So far this year, Ernest Cline’s Ready Player One is the best book I’ve read this year. If you played video games in the 1980s and 90s, if you love movies and music from that era, if you role-played in any way, this is the book for you. Ready Player One is The Lord of the Rings for all-around geeks.
In 2044, the world is falling apart. Nearly everyone has all but retreated into the immensity of the OASIS, a virtual-reality galaxy filled with planets inspired by the worlds of science fiction and fantasy, video games, films, and even music. People conduct business inside the OASIS, people are paid with OASIS credits, children go to school in the OASIS; they can fly or fight, transport anywhere, create new identities, or just lost themselves in the anonymity that goes with living through an avatar in a digital universe.
Five years ago, the creator of the OASIS James Halliday died. He was a recluse, without any friends and nearly without any human contact. Upon his death, a recording was release to all OASIS users. This recording, filled with hundreds of minute references to the 1980s (the decade during which Halliday grew up and had become obsessed with) told of an easter egg that Halliday had hidden somewhere in the OASIS. The person who finds it will have control of Halliday’s company and his entire estate–billions of dollars. This easter egg, however, is preceded by three gates which are opened by three keys. They must be opened in the correct order. The only clues Halliday leaves are in the form of an almanac (more of a manifesto/journal), and the video itself. Thousands of easter egg hunters (‘gunters, for short) have scrutinized the recording, as well as all of 1980s pop culture, in hopes of finding a lead to Halliday’s egg. One day, after five years, an avatar’s name appears on the scoreboard Halliday left behind: Parzival–the avatar of Wade Watts. This sparks a frantic race to capture the rest of the keys, to open the gate, and to reach the egg first.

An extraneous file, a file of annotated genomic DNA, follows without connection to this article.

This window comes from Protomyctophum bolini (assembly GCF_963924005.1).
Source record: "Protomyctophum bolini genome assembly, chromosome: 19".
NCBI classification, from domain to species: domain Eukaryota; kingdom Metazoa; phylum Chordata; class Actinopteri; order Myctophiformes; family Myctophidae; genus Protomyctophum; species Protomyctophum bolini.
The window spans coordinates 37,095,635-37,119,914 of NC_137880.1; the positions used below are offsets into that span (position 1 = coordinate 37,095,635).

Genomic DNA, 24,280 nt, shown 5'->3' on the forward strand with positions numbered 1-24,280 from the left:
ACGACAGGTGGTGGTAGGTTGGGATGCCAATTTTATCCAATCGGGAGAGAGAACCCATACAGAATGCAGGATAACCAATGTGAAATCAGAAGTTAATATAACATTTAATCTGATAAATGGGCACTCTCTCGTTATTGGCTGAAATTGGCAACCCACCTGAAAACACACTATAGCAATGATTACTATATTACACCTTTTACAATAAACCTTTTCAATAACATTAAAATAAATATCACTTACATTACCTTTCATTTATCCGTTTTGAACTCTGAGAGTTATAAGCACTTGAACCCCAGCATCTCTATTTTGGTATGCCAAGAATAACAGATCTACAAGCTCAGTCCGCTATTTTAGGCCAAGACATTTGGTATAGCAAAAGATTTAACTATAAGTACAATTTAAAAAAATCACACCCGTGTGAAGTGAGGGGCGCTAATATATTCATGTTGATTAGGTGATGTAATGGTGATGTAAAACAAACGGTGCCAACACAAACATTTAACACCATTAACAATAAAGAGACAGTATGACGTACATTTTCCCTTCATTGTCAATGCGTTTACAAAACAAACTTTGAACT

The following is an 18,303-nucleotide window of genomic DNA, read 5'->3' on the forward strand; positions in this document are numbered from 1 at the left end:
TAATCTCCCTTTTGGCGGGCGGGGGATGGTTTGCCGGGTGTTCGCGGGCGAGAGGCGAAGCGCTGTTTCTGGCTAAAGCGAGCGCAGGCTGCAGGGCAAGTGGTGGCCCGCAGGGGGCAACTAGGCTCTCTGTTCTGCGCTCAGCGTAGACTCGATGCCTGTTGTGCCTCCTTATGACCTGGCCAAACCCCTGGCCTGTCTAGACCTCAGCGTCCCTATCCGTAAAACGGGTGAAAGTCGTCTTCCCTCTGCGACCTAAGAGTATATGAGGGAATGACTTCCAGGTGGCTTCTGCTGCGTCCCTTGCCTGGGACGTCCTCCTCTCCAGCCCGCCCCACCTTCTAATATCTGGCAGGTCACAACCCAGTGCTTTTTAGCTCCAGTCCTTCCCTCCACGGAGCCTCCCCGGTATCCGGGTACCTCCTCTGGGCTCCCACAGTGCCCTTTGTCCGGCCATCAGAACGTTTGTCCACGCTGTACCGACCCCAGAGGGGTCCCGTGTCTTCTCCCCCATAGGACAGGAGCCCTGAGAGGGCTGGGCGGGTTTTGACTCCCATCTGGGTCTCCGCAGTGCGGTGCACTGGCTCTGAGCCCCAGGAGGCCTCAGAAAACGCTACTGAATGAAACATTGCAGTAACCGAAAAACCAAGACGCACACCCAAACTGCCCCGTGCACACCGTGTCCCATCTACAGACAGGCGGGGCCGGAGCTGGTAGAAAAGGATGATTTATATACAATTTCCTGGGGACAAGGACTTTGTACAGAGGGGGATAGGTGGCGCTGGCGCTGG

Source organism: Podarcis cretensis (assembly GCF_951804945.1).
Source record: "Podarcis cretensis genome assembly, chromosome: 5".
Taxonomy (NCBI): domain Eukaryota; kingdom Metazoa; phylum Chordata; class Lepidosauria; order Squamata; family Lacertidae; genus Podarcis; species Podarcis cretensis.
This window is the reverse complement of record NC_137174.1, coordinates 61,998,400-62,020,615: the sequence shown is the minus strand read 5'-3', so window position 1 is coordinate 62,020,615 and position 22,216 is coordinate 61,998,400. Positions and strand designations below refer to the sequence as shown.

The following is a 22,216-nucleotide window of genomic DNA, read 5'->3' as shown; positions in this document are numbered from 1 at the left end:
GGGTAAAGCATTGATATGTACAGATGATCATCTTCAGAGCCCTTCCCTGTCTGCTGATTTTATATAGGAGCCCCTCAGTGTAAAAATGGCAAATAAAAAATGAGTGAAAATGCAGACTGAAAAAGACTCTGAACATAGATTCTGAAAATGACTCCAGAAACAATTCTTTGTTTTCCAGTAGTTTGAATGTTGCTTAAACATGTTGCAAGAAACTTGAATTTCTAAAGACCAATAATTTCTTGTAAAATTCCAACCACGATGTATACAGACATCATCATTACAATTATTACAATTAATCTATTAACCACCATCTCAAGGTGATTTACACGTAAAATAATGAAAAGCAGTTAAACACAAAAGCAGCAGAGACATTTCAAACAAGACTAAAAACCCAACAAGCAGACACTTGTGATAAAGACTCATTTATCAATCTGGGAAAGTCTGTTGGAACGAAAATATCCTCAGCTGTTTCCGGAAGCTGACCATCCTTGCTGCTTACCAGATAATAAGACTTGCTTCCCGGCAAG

I love movies and television, and I grew up playing the NES and other arcade games. In college I really got into 80s music as well, particularly Rush. This novel is filled to the brim with references to all things pop culture, but not superfluously. It’s integral to the plot. Now, if you’re not steeped in the 80s and 90s, it’s OK, Cline doesn’t leave you behind. This is a story of epic proportions. From space battles to giant robot fights to arcade games, the excitement and puzzle solving does not stop. I enjoyed the entire thing; I was in suspense the entire time and just enthralled throughout. When I finished, I wanted to pick it right back up and start again.
I listened to the audio book (though I own the novel), narrated by Wil Wheaton, and I can’t imagine a better narrator. He sells it thoroughly, really nailing it.
Read this book, enjoy it, and revel in the sheer geek.